Remember TVR? Here’s What’s Up With Its ‘New’ Griffith Sports Car
It’s still going to be powered by a Cosworth-tuned Coyote V8, just as it was planned to 1,000 years ago in 2017.
By now, plenty of TVR fans may have given up on the brand's long-promised revival, not to mention those hardcore enthusiasts who even put down deposits for their new TVR Griffith. However, the team led by former Electronic Arts vice president Les Edgar isn't ready to fold just yet, having announced now that despite all their difficulties since first prosing the Gordon Murray-chassis Griffith for late 2018 deliveries, the V8 sports car is once again back on schedule, for 2022. Mind you, that's a deadline also known as "next year" in the automotive startup sector.
As Pistonheads reports, TVR is now "confident" about delivering its first new Griffith in 2022, due to having secured £2 million ($2.73 million) via the United Kingdom government’s recently launched Coronavirus Business Interruption Loan Scheme. Apparently, this money will allow TVR to finish its factory refurbishment and tool up to produce a full year's worth of cars, satisfying an order bank said to be worth $54.7 million.
Back in June, 2016, the TVR Griffith premiere was delayed by six months due to "carbon fiber development". As a result, instead of the Goodwood Festival of Speed, the Ford-powered Griffith debuted at the 2017 Goodwood Revival in September, featuring a Gordon Murray-designed chassis built using his iStream carbon fiber construction, ground effects, 50/50 weight distribution, a fancy leather interior and a dry-sump, Cosworth-tuned Ford Coyote V8 rated at 500 horsepower, connected to a trusty six-speed manual. The world seemed like a happy place at the time.
Then, TVR first ran into trouble after the Welsh government bought a three percent stake in the automaker so it would build its 150-strong factory in an area suffering from high unemployment. The problem was that due to this nearly $700,000 investment, the European Union ruled that any construction work TVR wanted to commission must have gone out to bid across the entire EU first. In the end, TVR managed to find its preferred contractor and the UK has, of course, left the EU since then. However, TVR ran into problems once again with said factory when it was discovered that the building they were about to refurbish was full of toxic asbestos.
Last March, after much silence, TVR issued the following statement:
“The planning application has now been submitted for our new 200-mph Griffith Supercar Factory in Ebbw Vale (Wales). The application has been sent to Blaenau Gwent County Borough Council detailing refurbishment of the former Techboard factory on Rassau Industrial Estate, which will become the manufacturing home of the new Griffith.”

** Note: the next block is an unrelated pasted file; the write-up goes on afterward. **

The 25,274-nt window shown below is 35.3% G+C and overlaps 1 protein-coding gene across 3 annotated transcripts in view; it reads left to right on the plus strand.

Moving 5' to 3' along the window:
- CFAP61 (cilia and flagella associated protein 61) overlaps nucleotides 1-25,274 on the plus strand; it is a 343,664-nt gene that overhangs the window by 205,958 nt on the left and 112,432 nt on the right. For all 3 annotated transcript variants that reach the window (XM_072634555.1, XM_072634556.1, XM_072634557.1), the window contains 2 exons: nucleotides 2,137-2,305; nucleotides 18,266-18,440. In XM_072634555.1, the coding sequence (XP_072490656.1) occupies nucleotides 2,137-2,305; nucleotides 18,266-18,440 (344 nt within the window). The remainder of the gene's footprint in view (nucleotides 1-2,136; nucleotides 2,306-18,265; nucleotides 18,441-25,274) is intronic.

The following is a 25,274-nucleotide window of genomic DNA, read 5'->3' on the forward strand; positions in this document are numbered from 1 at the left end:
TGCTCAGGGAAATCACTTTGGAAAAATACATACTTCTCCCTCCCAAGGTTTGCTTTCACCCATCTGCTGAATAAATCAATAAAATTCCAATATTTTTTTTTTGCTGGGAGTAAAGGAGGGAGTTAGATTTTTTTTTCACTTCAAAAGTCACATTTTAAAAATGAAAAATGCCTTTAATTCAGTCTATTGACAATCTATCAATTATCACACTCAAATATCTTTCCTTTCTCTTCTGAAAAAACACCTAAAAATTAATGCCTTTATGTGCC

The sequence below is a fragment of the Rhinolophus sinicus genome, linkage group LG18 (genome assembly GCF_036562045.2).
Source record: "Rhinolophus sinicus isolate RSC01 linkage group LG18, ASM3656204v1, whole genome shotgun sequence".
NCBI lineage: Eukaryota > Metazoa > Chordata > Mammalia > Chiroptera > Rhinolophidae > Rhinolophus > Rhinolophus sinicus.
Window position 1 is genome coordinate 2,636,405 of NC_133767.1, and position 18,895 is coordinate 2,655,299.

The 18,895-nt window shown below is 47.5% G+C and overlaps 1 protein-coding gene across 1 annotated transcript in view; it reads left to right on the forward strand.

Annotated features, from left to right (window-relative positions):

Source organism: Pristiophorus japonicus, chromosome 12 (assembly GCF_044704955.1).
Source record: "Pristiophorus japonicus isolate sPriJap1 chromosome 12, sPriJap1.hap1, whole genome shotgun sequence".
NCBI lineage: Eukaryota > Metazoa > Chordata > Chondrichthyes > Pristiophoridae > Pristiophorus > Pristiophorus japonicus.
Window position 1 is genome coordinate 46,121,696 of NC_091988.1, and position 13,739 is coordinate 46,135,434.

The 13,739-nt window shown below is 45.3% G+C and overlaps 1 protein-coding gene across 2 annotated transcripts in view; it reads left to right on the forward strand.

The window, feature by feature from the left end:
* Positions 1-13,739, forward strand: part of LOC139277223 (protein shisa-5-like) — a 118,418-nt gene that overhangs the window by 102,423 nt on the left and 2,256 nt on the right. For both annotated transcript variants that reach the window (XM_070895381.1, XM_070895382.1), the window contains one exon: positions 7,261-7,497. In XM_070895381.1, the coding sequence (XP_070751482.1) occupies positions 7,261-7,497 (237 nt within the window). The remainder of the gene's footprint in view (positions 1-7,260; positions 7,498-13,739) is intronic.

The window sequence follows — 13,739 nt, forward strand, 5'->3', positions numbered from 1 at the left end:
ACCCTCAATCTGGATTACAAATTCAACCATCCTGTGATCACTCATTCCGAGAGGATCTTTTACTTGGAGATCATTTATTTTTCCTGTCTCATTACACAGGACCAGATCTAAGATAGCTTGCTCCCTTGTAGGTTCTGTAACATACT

As we get into the vibe of 2021, there's still no word on where TVR is with replacing a 180,000-foot roof structure, yet with this new $2.7 million loan granted by the government, TVR boss Les Edgar had this to report to Pistonheads:
“Fiduciam has been a reliable financial partner for TVR as the firm develops the new Griffith sport car. Raising funds is always a challenge and even more so for manufacturing projects in COVID-19 times. We appreciate that Fiduciam has always been willing to roll up the sleeves to fully understand our business plan. We have endured a further delay because of COVID-19, but we are confident we are now into the final straight to commence manufacturing, with the first cars being delivered in 2022.”
So far since the Griffith's premiere in September 2017, the company has only registered its red prototype for the road, which now makes its rounds wearing the plates UK69 TVR. Meanwhile, all 500 units of the Griffith Launch Edition cars are claimed to be "pre-sold."
I know what you're thinking. Still, wouldn't it be nice to see that Ford V8 in such a raw sports car? I shall get back you on that "next year."
Got a tip? Send us a note: email@example.com
MORE TO READ
Lotus Teases ‘Type 131’ Sports Car That Will Replace the Elise, Exige and Evora
With the three models ending production in 2021, the successor could be the final internal-combustion engine Lotus ever develops.
Here’s the Winning Design for the Hayabusa-Powered Darkside Three-Wheeler
Crowdsourced car design is definitely a risk, but the result here is pretty sharp.
The 218-MPH McLaren Sabre Is an Aero-Focused Weapon That’s Only for the US
The latest MSO creation is limited to just 15 cars, each with 824 horsepower.
Listen to the New TVR Griffith Pound Its Chest and Burn Rubber Like a Crazy Ol’ Brit
Nearly one minute of pure, unadulterated joy. Oh, and wanton tire destruction.